Leave Sympathy Aside for Brokers in Libor Case, Prosecutor Says

  • SFO begins closing arguments in three-month-old Libor trial
  • Jurors don't need finance background to understand charges

Jurors in the case of six former brokers accused of helping Tom Hayes rig Libor were told to disregard any sympathy they may have for the defendants as prosecutors wrapped up their arguments in the three-month-old trial.

A "cold, dispassionate review of the evidence" made it clear that the men were all willing participants in Hayes’s conspiracy, Serious Fraud Office prosecutor Mukul Chawla said as he began closing arguments in London Monday. "You don’t need to be part of the financial community to understand it."

The case has been subject to delays after one of the defendants -- former ICAP Plc manager Danny Wilkinson -- fell ill and was admitted to a hospital last week. The 49-year-old Wilkinson was absent from the proceedings, but may be back in the coming days, Chawla told the jurors. His lawyers were in court.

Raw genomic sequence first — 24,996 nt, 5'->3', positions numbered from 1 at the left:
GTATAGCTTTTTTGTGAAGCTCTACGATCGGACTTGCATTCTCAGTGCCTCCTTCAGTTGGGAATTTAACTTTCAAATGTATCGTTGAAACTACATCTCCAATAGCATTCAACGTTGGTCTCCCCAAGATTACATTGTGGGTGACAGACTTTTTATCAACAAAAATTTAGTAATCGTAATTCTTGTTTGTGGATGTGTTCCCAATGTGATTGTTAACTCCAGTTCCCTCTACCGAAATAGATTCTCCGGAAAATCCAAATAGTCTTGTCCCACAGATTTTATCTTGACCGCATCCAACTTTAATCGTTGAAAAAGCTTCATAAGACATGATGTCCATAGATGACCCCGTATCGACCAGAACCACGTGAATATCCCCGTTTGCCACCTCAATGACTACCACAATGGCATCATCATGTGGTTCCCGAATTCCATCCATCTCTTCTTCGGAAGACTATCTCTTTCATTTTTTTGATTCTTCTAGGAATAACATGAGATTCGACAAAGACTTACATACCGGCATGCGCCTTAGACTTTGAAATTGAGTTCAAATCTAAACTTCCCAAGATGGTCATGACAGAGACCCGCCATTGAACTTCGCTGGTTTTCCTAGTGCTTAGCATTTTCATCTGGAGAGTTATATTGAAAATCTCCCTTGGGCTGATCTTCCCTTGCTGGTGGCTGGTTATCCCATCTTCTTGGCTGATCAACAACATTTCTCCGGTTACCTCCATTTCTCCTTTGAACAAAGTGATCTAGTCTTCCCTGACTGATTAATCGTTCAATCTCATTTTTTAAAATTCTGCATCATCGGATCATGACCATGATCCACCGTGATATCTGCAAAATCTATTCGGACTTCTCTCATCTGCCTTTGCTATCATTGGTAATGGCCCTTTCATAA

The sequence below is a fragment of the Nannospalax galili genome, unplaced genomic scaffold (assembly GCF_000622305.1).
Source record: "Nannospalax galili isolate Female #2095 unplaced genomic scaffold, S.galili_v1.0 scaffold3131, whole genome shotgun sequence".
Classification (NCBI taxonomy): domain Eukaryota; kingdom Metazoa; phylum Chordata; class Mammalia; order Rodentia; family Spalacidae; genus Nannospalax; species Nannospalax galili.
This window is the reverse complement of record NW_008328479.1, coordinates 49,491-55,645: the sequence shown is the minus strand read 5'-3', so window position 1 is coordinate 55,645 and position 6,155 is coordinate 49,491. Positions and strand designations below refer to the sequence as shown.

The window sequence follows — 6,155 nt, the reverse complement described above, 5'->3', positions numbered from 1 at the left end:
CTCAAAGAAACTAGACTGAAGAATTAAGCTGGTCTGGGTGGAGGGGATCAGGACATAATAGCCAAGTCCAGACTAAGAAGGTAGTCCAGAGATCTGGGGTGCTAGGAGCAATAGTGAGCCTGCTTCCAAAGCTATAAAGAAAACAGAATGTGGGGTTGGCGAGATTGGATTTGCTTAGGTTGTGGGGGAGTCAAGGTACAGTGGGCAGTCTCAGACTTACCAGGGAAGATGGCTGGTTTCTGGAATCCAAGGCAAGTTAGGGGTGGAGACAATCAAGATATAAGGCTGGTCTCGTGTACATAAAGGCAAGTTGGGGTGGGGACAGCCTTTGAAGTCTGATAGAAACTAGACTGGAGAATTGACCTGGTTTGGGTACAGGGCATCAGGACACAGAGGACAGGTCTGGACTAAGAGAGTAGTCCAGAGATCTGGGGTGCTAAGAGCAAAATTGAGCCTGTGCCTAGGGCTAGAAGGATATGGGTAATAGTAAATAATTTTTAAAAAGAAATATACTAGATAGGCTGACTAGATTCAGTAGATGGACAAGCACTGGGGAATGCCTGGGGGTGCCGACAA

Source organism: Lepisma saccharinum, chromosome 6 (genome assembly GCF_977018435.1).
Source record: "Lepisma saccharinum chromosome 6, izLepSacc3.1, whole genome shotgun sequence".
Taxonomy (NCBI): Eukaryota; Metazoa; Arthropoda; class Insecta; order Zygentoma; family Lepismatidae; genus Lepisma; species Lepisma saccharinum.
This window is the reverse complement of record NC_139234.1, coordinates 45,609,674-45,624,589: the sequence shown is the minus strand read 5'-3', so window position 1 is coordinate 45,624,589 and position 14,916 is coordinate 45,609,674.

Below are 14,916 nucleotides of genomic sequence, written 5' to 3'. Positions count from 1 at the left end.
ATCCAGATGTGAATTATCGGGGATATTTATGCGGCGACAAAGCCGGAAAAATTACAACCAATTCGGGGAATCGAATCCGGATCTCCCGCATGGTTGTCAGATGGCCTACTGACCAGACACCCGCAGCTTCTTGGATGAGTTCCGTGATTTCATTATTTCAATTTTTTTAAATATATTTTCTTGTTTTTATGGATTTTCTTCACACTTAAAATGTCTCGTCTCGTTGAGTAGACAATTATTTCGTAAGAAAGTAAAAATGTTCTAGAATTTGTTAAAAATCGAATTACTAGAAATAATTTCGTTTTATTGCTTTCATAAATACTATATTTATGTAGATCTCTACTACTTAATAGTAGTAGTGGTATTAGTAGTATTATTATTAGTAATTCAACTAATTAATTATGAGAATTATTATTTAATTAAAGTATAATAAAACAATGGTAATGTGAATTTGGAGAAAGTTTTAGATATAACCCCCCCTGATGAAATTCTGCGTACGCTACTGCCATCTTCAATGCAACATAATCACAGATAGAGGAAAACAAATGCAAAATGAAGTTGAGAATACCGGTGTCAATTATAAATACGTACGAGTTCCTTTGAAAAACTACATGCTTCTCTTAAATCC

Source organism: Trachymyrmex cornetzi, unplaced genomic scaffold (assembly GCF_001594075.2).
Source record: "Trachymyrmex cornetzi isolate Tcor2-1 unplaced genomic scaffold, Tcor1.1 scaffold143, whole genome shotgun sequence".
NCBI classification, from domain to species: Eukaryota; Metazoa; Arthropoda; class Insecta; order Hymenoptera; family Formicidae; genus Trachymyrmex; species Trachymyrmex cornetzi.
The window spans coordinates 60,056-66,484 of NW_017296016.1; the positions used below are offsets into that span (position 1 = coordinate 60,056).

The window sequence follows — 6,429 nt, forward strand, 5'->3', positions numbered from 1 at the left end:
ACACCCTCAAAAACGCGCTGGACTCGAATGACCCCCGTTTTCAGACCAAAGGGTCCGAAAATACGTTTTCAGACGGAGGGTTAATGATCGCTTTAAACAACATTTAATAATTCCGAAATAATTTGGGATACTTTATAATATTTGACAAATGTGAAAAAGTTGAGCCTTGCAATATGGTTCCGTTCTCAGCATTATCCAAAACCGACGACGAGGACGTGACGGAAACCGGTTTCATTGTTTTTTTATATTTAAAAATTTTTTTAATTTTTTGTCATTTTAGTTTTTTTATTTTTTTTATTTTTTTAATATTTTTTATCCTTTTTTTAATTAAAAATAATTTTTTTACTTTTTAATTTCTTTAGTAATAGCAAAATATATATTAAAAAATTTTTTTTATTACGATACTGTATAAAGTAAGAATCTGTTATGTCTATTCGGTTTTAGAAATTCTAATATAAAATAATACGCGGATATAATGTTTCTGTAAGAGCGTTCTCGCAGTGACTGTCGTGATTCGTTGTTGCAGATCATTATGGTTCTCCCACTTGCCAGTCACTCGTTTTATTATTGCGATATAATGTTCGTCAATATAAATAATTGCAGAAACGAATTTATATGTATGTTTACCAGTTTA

Wilkinson and the five other British men, from Tullett Prebon Plc and RP Martin Holdings Ltd. as well as ICAP, are accused of helping Hayes nudge the yen variant of the London interbank offered rate up and down almost daily by deceiving banking clients about the state of the market, or leaning on them for favors. In exchange they were collectively paid hundreds of thousands of pounds in kickbacks, prosecutors claim.

Five of the men claim they never participated in the scheme at all, only fobbed Hayes off without following through. Only Terry Farr, a former broker from RP Martin, acknowledges that he sought to help Hayes. His lawyers argue that he didn’t know his actions were dishonest because he didn’t understand derivatives and had only a rudimentary understanding of finance.

Claiming ignorance was "the only way Farr can avoid confessing that he acted dishonestly," Chawla told jurors.

Hayes was a highly-regarded, but emotionally volatile derivatives trader at UBS Group AG and Citigroup Inc. who made more than $300 million for his employers between 2006 and 2010. He was convicted and sentenced to 14 years in jail in August 2015 for masterminding a campaign to rig Libor . The sentence was cut to 11 years after an appeal.

Chawla is expected to wrap up his closing remarks later this week, after which lawyers for the defendants will summarize their cases. The jury could be sent away to consider a verdict within two weeks, Chawla said.

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